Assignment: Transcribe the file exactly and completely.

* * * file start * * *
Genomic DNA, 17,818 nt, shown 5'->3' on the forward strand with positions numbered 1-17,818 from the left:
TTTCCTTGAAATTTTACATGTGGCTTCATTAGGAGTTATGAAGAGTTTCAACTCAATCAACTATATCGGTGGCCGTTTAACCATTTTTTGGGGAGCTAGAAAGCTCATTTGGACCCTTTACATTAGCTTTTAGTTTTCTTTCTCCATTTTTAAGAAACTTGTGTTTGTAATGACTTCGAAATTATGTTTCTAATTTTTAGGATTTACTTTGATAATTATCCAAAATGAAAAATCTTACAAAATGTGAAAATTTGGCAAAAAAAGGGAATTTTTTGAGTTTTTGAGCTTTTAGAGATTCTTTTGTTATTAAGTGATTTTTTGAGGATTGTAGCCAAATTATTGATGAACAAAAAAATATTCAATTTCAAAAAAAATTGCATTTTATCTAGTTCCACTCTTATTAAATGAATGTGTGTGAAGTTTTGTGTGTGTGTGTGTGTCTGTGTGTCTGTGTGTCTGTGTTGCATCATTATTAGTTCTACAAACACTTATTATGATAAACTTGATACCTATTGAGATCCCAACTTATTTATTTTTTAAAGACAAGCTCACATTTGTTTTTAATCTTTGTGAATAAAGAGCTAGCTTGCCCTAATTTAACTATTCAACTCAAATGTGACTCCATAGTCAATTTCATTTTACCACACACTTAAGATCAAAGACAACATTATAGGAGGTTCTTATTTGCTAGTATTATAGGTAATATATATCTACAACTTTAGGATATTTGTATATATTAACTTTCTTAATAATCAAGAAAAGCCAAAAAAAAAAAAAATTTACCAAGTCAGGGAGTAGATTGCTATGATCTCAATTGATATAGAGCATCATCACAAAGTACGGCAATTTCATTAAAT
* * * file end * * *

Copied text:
Genomic DNA, 17,818 nt, shown 5'->3' on the forward strand with positions numbered 1-17,818 from the left:
TTTCCTTGAAATTTTACATGTGGCTTCATTAGGAGTTATGAAGAGTTTCAACTCAATCAACTATATCGGTGGCCGTTTAACCATTTTTTGGGGAGCTAGAAAGCTCATTTGGACCCTTTACATTAGCTTTTAGTTTTCTTTCTCCATTTTTAAGAAACTTGTGTTTGTAATGACTTCGAAATTATGTTTCTAATTTTTAGGATTTACTTTGATAATTATCCAAAATGAAAAATCTTACAAAATGTGAAAATTTGGCAAAAAAAGGGAATTTTTTGAGTTTTTGAGCTTTTAGAGATTCTTTTGTTATTAAGTGATTTTTTGAGGATTGTAGCCAAATTATTGATGAACAAAAAAATATTCAATTTCAAAAAAAATTGCATTTTATCTAGTTCCACTCTTATTAAATGAATGTGTGTGAAGTTTTGTGTGTGTGTGTGTGTCTGTGTGTCTGTGTGTCTGTGTTGCATCATTATTAGTTCTACAAACACTTATTATGATAAACTTGATACCTATTGAGATCCCAACTTATTTATTTTTTAAAGACAAGCTCACATTTGTTTTTAATCTTTGTGAATAAAGAGCTAGCTTGCCCTAATTTAACTATTCAACTCAAATGTGACTCCATAGTCAATTTCATTTTACCACACACTTAAGATCAAAGACAACATTATAGGAGGTTCTTATTTGCTAGTATTATAGGTAATATATATCTACAACTTTAGGATATTTGTATATATTAACTTTCTTAATAATCAAGAAAAGCCAAAAAAAAAAAAAATTTACCAAGTCAGGGAGTAGATTGCTATGATCTCAATTGATATAGAGCATCATCACAAAGTACGGCAATTTCATTAAAT